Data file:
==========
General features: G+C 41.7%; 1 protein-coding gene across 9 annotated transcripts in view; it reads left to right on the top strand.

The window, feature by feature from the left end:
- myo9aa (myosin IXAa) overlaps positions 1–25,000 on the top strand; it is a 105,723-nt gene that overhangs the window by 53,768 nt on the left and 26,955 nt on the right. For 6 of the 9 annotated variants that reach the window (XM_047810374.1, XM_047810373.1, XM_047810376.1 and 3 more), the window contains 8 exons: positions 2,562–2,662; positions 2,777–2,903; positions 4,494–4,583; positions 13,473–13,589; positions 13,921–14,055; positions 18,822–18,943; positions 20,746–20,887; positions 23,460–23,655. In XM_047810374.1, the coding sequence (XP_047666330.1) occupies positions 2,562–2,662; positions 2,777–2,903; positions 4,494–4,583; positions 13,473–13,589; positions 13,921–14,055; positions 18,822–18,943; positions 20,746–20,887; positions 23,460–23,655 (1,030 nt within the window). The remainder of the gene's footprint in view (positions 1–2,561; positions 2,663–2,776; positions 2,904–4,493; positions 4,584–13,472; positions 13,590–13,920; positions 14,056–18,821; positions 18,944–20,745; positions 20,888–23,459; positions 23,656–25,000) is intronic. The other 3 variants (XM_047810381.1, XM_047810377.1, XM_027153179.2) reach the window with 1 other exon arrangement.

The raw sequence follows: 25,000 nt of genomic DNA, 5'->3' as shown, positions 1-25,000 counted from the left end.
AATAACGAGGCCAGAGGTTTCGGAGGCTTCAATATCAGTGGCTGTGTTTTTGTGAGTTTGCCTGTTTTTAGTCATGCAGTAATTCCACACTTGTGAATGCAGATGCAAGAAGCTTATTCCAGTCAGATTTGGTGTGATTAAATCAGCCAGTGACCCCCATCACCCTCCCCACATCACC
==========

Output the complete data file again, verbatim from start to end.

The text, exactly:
General features: G+C 41.7%; 1 protein-coding gene across 9 annotated transcripts in view; it reads left to right on the top strand.

The window, feature by feature from the left end:
- myo9aa (myosin IXAa) overlaps positions 1–25,000 on the top strand; it is a 105,723-nt gene that overhangs the window by 53,768 nt on the left and 26,955 nt on the right. For 6 of the 9 annotated variants that reach the window (XM_047810374.1, XM_047810373.1, XM_047810376.1 and 3 more), the window contains 8 exons: positions 2,562–2,662; positions 2,777–2,903; positions 4,494–4,583; positions 13,473–13,589; positions 13,921–14,055; positions 18,822–18,943; positions 20,746–20,887; positions 23,460–23,655. In XM_047810374.1, the coding sequence (XP_047666330.1) occupies positions 2,562–2,662; positions 2,777–2,903; positions 4,494–4,583; positions 13,473–13,589; positions 13,921–14,055; positions 18,822–18,943; positions 20,746–20,887; positions 23,460–23,655 (1,030 nt within the window). The remainder of the gene's footprint in view (positions 1–2,561; positions 2,663–2,776; positions 2,904–4,493; positions 4,584–13,472; positions 13,590–13,920; positions 14,056–18,821; positions 18,944–20,745; positions 20,888–23,459; positions 23,656–25,000) is intronic. The other 3 variants (XM_047810381.1, XM_047810377.1, XM_027153179.2) reach the window with 1 other exon arrangement.

The raw sequence follows: 25,000 nt of genomic DNA, 5'->3' as shown, positions 1-25,000 counted from the left end.
AATAACGAGGCCAGAGGTTTCGGAGGCTTCAATATCAGTGGCTGTGTTTTTGTGAGTTTGCCTGTTTTTAGTCATGCAGTAATTCCACACTTGTGAATGCAGATGCAAGAAGCTTATTCCAGTCAGATTTGGTGTGATTAAATCAGCCAGTGACCCCCATCACCCTCCCCACATCACC